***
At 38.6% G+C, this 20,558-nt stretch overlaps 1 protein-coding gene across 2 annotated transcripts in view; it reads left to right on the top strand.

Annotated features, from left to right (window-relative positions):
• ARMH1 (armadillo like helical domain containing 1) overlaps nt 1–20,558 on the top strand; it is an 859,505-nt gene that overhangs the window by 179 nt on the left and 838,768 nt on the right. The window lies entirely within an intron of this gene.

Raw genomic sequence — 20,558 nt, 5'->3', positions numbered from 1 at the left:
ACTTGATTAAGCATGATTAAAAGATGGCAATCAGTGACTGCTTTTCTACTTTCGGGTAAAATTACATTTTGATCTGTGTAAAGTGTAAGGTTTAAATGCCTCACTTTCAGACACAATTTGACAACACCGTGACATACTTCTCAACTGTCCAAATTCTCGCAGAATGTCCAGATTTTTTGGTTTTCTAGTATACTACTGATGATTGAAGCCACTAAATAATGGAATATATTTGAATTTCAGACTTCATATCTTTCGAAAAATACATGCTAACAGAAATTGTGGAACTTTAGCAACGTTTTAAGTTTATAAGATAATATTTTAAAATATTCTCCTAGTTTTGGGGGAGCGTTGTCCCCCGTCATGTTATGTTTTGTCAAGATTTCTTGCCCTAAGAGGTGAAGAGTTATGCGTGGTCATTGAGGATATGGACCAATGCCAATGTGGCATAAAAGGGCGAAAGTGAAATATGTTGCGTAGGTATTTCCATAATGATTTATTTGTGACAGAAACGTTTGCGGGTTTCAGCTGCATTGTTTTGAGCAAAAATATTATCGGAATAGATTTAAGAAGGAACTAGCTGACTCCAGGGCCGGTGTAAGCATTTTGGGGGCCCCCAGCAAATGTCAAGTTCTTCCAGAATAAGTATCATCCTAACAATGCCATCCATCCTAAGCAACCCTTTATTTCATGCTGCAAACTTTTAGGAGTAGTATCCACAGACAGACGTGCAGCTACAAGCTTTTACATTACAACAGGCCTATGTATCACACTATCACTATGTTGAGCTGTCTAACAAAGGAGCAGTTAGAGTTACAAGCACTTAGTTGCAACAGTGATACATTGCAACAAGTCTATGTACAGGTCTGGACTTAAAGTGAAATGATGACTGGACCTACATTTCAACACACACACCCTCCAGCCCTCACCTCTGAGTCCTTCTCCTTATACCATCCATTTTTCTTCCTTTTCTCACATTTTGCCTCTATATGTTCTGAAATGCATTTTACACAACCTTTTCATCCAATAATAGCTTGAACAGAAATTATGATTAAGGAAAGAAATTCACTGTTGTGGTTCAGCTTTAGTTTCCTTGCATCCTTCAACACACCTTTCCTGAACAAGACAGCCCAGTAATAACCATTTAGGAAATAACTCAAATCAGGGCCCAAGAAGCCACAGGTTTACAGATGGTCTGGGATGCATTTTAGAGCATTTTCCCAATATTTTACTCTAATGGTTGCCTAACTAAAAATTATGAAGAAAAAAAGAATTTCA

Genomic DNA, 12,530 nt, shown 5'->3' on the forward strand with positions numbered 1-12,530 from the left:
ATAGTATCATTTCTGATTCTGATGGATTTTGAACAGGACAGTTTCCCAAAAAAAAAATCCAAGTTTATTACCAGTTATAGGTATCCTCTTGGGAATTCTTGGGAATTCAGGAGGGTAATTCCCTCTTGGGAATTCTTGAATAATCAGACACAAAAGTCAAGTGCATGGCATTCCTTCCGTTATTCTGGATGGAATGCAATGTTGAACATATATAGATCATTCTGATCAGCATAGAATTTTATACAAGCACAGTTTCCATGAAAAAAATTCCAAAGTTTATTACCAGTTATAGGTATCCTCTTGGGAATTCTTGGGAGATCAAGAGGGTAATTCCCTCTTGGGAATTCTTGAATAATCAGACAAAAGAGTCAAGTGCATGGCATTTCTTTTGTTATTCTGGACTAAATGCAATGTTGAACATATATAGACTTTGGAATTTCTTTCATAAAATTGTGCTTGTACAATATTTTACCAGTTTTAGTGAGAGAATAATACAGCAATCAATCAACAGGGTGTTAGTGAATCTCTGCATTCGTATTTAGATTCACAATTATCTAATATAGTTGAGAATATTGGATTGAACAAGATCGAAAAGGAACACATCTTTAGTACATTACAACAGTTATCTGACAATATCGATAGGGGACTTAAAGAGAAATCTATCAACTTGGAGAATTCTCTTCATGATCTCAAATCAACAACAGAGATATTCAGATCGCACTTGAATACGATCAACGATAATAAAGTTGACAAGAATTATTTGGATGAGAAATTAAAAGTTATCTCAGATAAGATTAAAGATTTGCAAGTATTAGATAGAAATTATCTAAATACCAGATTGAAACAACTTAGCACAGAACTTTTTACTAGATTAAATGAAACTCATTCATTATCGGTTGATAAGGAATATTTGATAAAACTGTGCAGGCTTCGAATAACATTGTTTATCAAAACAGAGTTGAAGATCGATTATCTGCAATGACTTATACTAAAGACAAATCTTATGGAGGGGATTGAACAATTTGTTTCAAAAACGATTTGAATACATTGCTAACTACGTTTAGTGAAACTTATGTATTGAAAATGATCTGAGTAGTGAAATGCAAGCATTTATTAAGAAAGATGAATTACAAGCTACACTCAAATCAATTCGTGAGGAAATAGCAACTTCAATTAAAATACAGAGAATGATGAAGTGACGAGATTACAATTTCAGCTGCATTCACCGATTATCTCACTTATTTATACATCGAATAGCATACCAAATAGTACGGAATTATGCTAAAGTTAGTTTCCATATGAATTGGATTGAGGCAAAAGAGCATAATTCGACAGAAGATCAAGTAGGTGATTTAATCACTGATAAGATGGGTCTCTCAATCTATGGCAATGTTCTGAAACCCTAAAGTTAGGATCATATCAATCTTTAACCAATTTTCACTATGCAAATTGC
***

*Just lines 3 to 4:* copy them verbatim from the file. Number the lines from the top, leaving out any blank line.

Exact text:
• ARMH1 (armadillo like helical domain containing 1) overlaps nt 1–20,558 on the top strand; it is an 859,505-nt gene that overhangs the window by 179 nt on the left and 838,768 nt on the right. The window lies entirely within an intron of this gene.

Raw genomic sequence — 20,558 nt, 5'->3', positions numbered from 1 at the left: